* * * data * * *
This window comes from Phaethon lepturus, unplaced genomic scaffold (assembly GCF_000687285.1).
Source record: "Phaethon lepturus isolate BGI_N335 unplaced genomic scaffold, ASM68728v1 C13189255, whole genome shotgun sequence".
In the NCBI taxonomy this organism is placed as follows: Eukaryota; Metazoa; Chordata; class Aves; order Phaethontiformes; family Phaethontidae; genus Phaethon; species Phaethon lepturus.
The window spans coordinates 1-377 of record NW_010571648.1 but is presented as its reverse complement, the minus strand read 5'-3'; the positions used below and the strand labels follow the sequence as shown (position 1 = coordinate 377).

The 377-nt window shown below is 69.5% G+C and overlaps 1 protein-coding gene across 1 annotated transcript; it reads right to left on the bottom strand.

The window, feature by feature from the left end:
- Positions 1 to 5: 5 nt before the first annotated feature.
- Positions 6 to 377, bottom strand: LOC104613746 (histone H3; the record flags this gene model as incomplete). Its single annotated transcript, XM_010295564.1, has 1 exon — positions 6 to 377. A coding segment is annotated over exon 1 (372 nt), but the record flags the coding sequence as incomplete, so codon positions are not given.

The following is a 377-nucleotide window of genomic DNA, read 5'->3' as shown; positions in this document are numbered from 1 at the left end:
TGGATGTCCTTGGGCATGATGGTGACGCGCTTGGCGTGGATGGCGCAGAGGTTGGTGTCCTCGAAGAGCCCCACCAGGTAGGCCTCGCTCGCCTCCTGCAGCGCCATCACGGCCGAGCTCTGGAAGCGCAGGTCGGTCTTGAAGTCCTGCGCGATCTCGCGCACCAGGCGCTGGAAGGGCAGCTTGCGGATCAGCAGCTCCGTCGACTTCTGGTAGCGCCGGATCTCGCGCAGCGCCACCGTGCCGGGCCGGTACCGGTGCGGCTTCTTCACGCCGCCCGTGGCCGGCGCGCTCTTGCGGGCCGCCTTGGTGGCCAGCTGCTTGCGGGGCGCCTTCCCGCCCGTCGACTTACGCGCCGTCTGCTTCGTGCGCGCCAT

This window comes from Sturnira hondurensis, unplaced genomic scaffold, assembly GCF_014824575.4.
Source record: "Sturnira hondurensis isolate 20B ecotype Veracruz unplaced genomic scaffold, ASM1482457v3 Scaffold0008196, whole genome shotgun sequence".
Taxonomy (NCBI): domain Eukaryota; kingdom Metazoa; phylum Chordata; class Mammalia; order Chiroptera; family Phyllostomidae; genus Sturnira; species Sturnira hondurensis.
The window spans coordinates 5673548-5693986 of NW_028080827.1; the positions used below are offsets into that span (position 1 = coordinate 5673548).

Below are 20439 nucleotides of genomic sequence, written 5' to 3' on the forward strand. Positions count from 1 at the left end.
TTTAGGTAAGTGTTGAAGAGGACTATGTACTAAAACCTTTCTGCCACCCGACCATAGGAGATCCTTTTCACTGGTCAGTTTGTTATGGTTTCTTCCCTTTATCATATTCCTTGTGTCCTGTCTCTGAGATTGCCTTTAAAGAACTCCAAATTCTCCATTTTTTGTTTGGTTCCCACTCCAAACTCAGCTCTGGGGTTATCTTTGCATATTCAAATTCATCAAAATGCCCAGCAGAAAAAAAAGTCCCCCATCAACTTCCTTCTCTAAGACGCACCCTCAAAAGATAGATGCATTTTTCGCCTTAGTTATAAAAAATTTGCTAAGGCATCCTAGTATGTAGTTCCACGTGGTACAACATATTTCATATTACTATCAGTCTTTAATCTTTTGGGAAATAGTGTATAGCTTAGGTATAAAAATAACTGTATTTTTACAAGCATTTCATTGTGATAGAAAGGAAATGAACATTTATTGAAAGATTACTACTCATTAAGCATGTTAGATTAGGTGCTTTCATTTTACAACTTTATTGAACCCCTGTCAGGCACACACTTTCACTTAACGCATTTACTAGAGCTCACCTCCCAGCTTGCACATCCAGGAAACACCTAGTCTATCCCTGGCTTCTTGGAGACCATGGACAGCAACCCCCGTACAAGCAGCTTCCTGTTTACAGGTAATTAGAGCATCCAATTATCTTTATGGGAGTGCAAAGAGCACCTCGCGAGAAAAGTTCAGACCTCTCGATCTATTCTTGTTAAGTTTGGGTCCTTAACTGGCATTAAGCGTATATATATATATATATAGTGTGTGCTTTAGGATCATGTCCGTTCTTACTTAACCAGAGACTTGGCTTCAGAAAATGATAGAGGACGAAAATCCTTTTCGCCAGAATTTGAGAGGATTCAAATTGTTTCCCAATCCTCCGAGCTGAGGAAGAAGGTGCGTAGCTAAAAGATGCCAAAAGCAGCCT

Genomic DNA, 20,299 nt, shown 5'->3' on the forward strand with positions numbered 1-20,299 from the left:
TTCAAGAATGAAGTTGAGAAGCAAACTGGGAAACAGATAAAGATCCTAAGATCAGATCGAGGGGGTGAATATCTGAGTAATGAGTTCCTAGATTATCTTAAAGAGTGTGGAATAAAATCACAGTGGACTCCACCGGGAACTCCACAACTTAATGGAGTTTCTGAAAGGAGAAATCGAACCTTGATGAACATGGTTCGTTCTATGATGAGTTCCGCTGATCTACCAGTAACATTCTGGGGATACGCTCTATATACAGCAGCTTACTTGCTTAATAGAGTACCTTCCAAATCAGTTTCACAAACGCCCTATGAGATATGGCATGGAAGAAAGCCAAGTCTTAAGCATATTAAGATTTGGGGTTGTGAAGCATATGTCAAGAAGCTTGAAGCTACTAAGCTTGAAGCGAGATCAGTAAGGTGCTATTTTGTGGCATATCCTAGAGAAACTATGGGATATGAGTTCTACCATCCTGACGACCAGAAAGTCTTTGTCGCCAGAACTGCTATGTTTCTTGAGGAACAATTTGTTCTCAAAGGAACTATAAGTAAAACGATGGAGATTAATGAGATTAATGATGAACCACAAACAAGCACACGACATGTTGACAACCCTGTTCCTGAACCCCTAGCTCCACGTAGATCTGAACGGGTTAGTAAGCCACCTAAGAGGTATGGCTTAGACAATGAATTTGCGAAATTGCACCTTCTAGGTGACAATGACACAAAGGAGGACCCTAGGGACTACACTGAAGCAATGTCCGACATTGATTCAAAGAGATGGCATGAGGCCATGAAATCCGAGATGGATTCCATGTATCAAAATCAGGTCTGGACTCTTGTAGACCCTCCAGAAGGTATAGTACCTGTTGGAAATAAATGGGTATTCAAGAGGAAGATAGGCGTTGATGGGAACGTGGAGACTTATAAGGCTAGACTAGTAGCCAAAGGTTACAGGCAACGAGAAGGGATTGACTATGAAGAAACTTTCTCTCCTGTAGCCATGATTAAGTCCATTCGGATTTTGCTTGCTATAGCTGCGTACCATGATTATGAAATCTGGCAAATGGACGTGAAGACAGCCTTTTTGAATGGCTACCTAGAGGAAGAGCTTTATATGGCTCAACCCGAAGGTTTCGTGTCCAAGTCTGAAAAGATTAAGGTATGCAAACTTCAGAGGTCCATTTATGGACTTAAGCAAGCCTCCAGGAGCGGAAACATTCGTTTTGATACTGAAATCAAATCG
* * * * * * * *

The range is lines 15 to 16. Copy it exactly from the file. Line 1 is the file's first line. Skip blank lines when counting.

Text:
Below are 20439 nucleotides of genomic sequence, written 5' to 3' on the forward strand. Positions count from 1 at the left end.
TTTAGGTAAGTGTTGAAGAGGACTATGTACTAAAACCTTTCTGCCACCCGACCATAGGAGATCCTTTTCACTGGTCAGTTTGTTATGGTTTCTTCCCTTTATCATATTCCTTGTGTCCTGTCTCTGAGATTGCCTTTAAAGAACTCCAAATTCTCCATTTTTTGTTTGGTTCCCACTCCAAACTCAGCTCTGGGGTTATCTTTGCATATTCAAATTCATCAAAATGCCCAGCAGAAAAAAAAGTCCCCCATCAACTTCCTTCTCTAAGACGCACCCTCAAAAGATAGATGCATTTTTCGCCTTAGTTATAAAAAATTTGCTAAGGCATCCTAGTATGTAGTTCCACGTGGTACAACATATTTCATATTACTATCAGTCTTTAATCTTTTGGGAAATAGTGTATAGCTTAGGTATAAAAATAACTGTATTTTTACAAGCATTTCATTGTGATAGAAAGGAAATGAACATTTATTGAAAGATTACTACTCATTAAGCATGTTAGATTAGGTGCTTTCATTTTACAACTTTATTGAACCCCTGTCAGGCACACACTTTCACTTAACGCATTTACTAGAGCTCACCTCCCAGCTTGCACATCCAGGAAACACCTAGTCTATCCCTGGCTTCTTGGAGACCATGGACAGCAACCCCCGTACAAGCAGCTTCCTGTTTACAGGTAATTAGAGCATCCAATTATCTTTATGGGAGTGCAAAGAGCACCTCGCGAGAAAAGTTCAGACCTCTCGATCTATTCTTGTTAAGTTTGGGTCCTTAACTGGCATTAAGCGTATATATATATATATATAGTGTGTGCTTTAGGATCATGTCCGTTCTTACTTAACCAGAGACTTGGCTTCAGAAAATGATAGAGGACGAAAATCCTTTTCGCCAGAATTTGAGAGGATTCAAATTGTTTCCCAATCCTCCGAGCTGAGGAAGAAGGTGCGTAGCTAAAAGATGCCAAAAGCAGCCT